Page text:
Okay, I admit - my recollection of events from here onwards is rather fuzzy. Might be not enough coffee, but it's probably related to the fact that at some point I got less scrupulous with note-taking and instead spent a good chunk of most lectures slaying hydras. However, after a valiant effort, I somehow managed to still walk away with a few pages of notes...
The Beauty of Noise - Structured Story vs Open World Narrative
The best thing about writers is that they are guaranteed to deliver an engaging speech. Kamil Krupiński certainly did not disappoint - his presentation left me all like "....great, now I want to make games again". He said all the right things to make me feel sentimental and inspired.
It would not be my first time if I said that I love games that cause great stories to happen - not in the obvious, predefined way ("this game had a really nice plot, maybe I can discuss it with someone") but in a more spontaneous and exciting matter: "I want to tell everyone what just happened!".
Using a game as a medium to tell a story is kind of straightforward, not unlike movies or books. This approach is still predominant. Kamil pointed at the latest Metal Gear Solid as an example of how games tend to be split into "story fragments" and "game fragments". This seems to be a necessity: if the player's attention is focused on action or puzzling, then conveying a story is difficult. Designers end up drawing borders: this is story time, this is game time.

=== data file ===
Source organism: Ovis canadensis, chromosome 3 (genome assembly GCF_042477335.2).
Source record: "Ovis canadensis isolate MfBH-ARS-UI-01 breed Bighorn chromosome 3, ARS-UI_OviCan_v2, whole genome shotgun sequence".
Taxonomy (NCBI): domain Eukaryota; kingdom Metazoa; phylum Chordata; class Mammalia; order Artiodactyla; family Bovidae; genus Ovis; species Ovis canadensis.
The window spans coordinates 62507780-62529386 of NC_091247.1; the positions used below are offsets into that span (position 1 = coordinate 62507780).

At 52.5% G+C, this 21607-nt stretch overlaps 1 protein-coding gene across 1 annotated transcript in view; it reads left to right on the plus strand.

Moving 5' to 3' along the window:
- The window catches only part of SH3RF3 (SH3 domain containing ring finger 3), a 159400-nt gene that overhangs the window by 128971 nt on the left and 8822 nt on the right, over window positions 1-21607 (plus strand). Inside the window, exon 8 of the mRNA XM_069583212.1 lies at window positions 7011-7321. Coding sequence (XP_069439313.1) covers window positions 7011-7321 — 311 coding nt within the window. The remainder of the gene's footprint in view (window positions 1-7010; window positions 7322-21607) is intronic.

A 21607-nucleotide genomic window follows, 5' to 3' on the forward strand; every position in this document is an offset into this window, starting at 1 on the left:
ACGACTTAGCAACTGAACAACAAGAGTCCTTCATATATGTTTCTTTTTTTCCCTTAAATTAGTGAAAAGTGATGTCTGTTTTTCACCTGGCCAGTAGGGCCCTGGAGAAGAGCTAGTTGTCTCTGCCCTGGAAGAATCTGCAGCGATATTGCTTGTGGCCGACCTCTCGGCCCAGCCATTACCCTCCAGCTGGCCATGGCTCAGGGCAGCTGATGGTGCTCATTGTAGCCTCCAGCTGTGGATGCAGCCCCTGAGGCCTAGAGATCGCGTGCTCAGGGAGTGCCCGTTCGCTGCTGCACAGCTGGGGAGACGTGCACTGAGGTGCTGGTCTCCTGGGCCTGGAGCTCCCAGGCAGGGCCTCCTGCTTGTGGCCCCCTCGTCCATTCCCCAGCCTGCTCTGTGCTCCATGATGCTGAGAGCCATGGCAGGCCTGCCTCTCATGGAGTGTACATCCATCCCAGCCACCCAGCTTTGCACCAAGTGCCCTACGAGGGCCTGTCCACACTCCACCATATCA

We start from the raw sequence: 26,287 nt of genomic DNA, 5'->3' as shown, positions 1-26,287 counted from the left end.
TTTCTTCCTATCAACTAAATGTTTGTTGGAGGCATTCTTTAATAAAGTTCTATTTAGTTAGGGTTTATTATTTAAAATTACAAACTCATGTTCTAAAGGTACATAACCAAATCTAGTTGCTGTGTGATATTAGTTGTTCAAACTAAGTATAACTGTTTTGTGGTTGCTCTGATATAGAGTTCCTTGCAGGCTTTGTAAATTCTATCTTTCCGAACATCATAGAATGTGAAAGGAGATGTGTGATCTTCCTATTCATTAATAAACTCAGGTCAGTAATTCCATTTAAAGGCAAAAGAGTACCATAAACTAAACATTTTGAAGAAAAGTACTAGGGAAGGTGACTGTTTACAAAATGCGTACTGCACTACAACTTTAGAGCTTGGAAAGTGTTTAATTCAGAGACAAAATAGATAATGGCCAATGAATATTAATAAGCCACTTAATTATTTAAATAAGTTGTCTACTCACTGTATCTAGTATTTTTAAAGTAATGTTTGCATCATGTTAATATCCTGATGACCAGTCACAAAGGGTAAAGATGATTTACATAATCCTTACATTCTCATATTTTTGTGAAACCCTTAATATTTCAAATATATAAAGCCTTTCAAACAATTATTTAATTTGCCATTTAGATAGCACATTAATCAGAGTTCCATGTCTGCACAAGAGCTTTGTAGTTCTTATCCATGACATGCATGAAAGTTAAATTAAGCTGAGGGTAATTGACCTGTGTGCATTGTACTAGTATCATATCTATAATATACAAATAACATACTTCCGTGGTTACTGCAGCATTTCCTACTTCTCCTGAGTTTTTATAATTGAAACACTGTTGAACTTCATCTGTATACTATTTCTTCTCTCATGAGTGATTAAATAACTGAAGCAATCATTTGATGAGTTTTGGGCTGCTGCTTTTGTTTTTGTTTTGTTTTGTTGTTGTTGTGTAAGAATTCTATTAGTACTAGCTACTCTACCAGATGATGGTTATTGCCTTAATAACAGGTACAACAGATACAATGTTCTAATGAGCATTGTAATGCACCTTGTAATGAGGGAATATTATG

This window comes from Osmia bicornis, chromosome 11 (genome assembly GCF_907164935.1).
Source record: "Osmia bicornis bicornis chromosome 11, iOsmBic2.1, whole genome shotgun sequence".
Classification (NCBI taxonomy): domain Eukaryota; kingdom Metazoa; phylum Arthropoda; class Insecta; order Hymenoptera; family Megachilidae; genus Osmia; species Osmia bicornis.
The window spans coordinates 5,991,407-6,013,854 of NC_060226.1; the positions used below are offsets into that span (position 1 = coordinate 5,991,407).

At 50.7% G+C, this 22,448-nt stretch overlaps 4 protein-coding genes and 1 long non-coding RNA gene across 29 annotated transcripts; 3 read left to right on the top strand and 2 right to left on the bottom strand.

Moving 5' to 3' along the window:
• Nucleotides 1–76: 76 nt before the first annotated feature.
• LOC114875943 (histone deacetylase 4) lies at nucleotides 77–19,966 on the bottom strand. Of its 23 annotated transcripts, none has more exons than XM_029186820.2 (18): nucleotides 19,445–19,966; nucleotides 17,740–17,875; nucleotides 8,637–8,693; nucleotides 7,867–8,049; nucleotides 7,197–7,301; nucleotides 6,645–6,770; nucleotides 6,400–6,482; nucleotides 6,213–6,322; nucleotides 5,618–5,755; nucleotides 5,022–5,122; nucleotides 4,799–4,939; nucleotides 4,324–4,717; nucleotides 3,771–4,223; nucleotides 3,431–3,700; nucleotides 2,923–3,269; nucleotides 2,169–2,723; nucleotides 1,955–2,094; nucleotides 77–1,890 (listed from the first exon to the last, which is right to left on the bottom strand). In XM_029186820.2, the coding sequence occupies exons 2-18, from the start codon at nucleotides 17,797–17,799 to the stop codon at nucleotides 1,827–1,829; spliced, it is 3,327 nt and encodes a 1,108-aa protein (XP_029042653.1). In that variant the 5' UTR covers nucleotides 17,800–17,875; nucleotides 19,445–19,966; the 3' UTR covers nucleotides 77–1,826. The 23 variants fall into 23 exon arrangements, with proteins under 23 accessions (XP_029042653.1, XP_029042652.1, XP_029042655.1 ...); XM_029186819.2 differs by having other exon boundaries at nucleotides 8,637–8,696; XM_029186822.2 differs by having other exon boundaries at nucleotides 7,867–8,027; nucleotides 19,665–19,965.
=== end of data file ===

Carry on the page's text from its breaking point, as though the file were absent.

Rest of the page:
If you ask me, I'm often disappointed by cutscenes. I get it - movies have much longer storytelling tradition than games, so it's easier to go all "hold on, stop playing, we want to tell you a story" on the player and just serve him a few minutes worth of scripted scenes. Some games at least let me walk around during these... I understand where it comes from but, I often found myself frustrated when a game would interrupt me over and over, just to force me into listening to another piece of dialogue (I'm looking at you, Darksiders). Compare and contrast Devil May Cry 3, where there's a bunch of cutscenes too, but they are more spaced out. Also the first impression is fantastic - a short self contained level full of action starting at minute one. But I digress...
I'd like to really thank Kamil for saying the big thing out loud:
"story" has an obvious meaning, but there's an alternative meaning that we can identify: story told not at the player, but with the help of the player
Next time someone tries to diss something like Minecraft for not having a story, just tell them, tell them that: It doesn't need to have a story, it has more! It has a capacity to prouduce them. It has all the space and preconditions for stories to happen. This part of storytelling is unique to games and we should treasure it.